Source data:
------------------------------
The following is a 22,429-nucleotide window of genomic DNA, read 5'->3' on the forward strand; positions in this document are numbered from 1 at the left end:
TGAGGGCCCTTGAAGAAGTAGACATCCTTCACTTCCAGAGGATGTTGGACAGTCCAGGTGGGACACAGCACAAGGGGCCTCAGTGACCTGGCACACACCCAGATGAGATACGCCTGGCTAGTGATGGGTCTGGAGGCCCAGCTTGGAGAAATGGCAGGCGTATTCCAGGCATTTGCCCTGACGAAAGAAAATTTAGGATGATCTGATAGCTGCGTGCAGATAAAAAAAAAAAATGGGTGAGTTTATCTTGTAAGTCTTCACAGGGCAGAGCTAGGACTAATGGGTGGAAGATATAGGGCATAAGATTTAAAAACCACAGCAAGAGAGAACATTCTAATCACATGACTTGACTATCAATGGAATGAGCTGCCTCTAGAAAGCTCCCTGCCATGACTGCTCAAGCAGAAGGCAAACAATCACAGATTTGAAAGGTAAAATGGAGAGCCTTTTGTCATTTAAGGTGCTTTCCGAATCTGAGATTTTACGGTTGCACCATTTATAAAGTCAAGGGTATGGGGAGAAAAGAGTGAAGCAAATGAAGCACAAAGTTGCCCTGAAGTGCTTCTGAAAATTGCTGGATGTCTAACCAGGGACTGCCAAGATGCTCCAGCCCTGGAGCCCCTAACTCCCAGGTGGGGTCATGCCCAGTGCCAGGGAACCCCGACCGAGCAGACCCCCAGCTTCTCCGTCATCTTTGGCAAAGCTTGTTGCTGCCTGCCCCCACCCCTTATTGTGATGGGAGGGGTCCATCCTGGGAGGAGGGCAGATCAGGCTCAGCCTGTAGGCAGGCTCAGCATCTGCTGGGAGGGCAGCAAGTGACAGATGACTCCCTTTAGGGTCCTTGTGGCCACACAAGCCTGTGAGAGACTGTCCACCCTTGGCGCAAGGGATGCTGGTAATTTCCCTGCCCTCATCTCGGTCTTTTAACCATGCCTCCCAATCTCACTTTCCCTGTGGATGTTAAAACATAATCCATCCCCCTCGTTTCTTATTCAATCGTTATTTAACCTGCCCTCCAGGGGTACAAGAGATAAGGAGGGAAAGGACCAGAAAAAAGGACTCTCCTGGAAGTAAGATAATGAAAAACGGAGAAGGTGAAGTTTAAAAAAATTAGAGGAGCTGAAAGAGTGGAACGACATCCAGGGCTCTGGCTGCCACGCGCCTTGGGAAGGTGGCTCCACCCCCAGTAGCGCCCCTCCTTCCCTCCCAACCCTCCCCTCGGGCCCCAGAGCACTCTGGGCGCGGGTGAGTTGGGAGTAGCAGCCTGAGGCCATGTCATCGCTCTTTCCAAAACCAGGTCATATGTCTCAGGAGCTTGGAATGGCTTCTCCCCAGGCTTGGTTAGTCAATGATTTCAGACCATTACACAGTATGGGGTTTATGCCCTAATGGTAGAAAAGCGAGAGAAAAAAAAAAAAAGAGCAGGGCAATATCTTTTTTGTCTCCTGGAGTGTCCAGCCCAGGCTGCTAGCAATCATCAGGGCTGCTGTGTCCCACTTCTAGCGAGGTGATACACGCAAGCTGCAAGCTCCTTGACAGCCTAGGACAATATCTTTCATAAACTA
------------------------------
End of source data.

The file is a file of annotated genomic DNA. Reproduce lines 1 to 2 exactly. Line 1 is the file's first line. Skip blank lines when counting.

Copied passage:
The following is a 22,429-nucleotide window of genomic DNA, read 5'->3' on the forward strand; positions in this document are numbered from 1 at the left end:
TGAGGGCCCTTGAAGAAGTAGACATCCTTCACTTCCAGAGGATGTTGGACAGTCCAGGTGGGACACAGCACAAGGGGCCTCAGTGACCTGGCACACACCCAGATGAGATACGCCTGGCTAGTGATGGGTCTGGAGGCCCAGCTTGGAGAAATGGCAGGCGTATTCCAGGCATTTGCCCTGACGAAAGAAAATTTAGGATGATCTGATAGCTGCGTGCAGATAAAAAAAAAAAATGGGTGAGTTTATCTTGTAAGTCTTCACAGGGCAGAGCTAGGACTAATGGGTGGAAGATATAGGGCATAAGATTTAAAAACCACAGCAAGAGAGAACATTCTAATCACATGACTTGACTATCAATGGAATGAGCTGCCTCTAGAAAGCTCCCTGCCATGACTGCTCAAGCAGAAGGCAAACAATCACAGATTTGAAAGGTAAAATGGAGAGCCTTTTGTCATTTAAGGTGCTTTCCGAATCTGAGATTTTACGGTTGCACCATTTATAAAGTCAAGGGTATGGGGAGAAAAGAGTGAAGCAAATGAAGCACAAAGTTGCCCTGAAGTGCTTCTGAAAATTGCTGGATGTCTAACCAGGGACTGCCAAGATGCTCCAGCCCTGGAGCCCCTAACTCCCAGGTGGGGTCATGCCCAGTGCCAGGGAACCCCGACCGAGCAGACCCCCAGCTTCTCCGTCATCTTTGGCAAAGCTTGTTGCTGCCTGCCCCCACCCCTTATTGTGATGGGAGGGGTCCATCCTGGGAGGAGGGCAGATCAGGCTCAGCCTGTAGGCAGGCTCAGCATCTGCTGGGAGGGCAGCAAGTGACAGATGACTCCCTTTAGGGTCCTTGTGGCCACACAAGCCTGTGAGAGACTGTCCACCCTTGGCGCAAGGGATGCTGGTAATTTCCCTGCCCTCATCTCGGTCTTTTAACCATGCCTCCCAATCTCACTTTCCCTGTGGATGTTAAAACATAATCCATCCCCCTCGTTTCTTATTCAATCGTTATTTAACCTGCCCTCCAGGGGTACAAGAGATAAGGAGGGAAAGGACCAGAAAAAAGGACTCTCCTGGAAGTAAGATAATGAAAAACGGAGAAGGTGAAGTTTAAAAAAATTAGAGGAGCTGAAAGAGTGGAACGACATCCAGGGCTCTGGCTGCCACGCGCCTTGGGAAGGTGGCTCCACCCCCAGTAGCGCCCCTCCTTCCCTCCCAACCCTCCCCTCGGGCCCCAGAGCACTCTGGGCGCGGGTGAGTTGGGAGTAGCAGCCTGAGGCCATGTCATCGCTCTTTCCAAAACCAGGTCATATGTCTCAGGAGCTTGGAATGGCTTCTCCCCAGGCTTGGTTAGTCAATGATTTCAGACCATTACACAGTATGGGGTTTATGCCCTAATGGTAGAAAAGCGAGAGAAAAAAAAAAAAAGAGCAGGGCAATATCTTTTTTGTCTCCTGGAGTGTCCAGCCCAGGCTGCTAGCAATCATCAGGGCTGCTGTGTCCCACTTCTAGCGAGGTGATACACGCAAGCTGCAAGCTCCTTGACAGCCTAGGACAATATCTTTCATAAACTA